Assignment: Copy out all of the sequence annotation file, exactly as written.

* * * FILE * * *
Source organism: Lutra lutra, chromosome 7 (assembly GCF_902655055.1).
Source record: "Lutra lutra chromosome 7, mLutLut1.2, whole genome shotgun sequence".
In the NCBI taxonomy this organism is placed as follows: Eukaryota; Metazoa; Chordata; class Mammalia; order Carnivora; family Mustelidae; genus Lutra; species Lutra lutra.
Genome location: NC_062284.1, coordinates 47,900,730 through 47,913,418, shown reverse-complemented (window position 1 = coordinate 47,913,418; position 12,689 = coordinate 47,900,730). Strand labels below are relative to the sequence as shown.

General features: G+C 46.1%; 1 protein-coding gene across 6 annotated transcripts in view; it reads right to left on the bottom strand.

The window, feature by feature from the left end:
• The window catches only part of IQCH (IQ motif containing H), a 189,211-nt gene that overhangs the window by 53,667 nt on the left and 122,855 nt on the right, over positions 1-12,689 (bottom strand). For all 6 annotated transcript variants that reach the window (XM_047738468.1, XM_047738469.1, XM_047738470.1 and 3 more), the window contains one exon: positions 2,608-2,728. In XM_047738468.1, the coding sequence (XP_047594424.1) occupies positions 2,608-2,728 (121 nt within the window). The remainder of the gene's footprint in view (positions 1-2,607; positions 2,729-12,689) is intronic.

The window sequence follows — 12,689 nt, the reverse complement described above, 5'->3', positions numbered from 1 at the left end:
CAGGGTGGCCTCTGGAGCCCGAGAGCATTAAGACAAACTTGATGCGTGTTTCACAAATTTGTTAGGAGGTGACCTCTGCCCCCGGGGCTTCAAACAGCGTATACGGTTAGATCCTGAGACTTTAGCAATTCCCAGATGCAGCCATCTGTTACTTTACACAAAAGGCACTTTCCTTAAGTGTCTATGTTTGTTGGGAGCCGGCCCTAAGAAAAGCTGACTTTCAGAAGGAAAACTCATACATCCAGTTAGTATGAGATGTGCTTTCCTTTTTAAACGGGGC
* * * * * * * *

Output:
Source organism: Lutra lutra, chromosome 7 (assembly GCF_902655055.1).
Source record: "Lutra lutra chromosome 7, mLutLut1.2, whole genome shotgun sequence".
In the NCBI taxonomy this organism is placed as follows: Eukaryota; Metazoa; Chordata; class Mammalia; order Carnivora; family Mustelidae; genus Lutra; species Lutra lutra.
Genome location: NC_062284.1, coordinates 47,900,730 through 47,913,418, shown reverse-complemented (window position 1 = coordinate 47,913,418; position 12,689 = coordinate 47,900,730). Strand labels below are relative to the sequence as shown.

General features: G+C 46.1%; 1 protein-coding gene across 6 annotated transcripts in view; it reads right to left on the bottom strand.

The window, feature by feature from the left end:
• The window catches only part of IQCH (IQ motif containing H), a 189,211-nt gene that overhangs the window by 53,667 nt on the left and 122,855 nt on the right, over positions 1-12,689 (bottom strand). For all 6 annotated transcript variants that reach the window (XM_047738468.1, XM_047738469.1, XM_047738470.1 and 3 more), the window contains one exon: positions 2,608-2,728. In XM_047738468.1, the coding sequence (XP_047594424.1) occupies positions 2,608-2,728 (121 nt within the window). The remainder of the gene's footprint in view (positions 1-2,607; positions 2,729-12,689) is intronic.

The window sequence follows — 12,689 nt, the reverse complement described above, 5'->3', positions numbered from 1 at the left end:
CAGGGTGGCCTCTGGAGCCCGAGAGCATTAAGACAAACTTGATGCGTGTTTCACAAATTTGTTAGGAGGTGACCTCTGCCCCCGGGGCTTCAAACAGCGTATACGGTTAGATCCTGAGACTTTAGCAATTCCCAGATGCAGCCATCTGTTACTTTACACAAAAGGCACTTTCCTTAAGTGTCTATGTTTGTTGGGAGCCGGCCCTAAGAAAAGCTGACTTTCAGAAGGAAAACTCATACATCCAGTTAGTATGAGATGTGCTTTCCTTTTTAAACGGGGC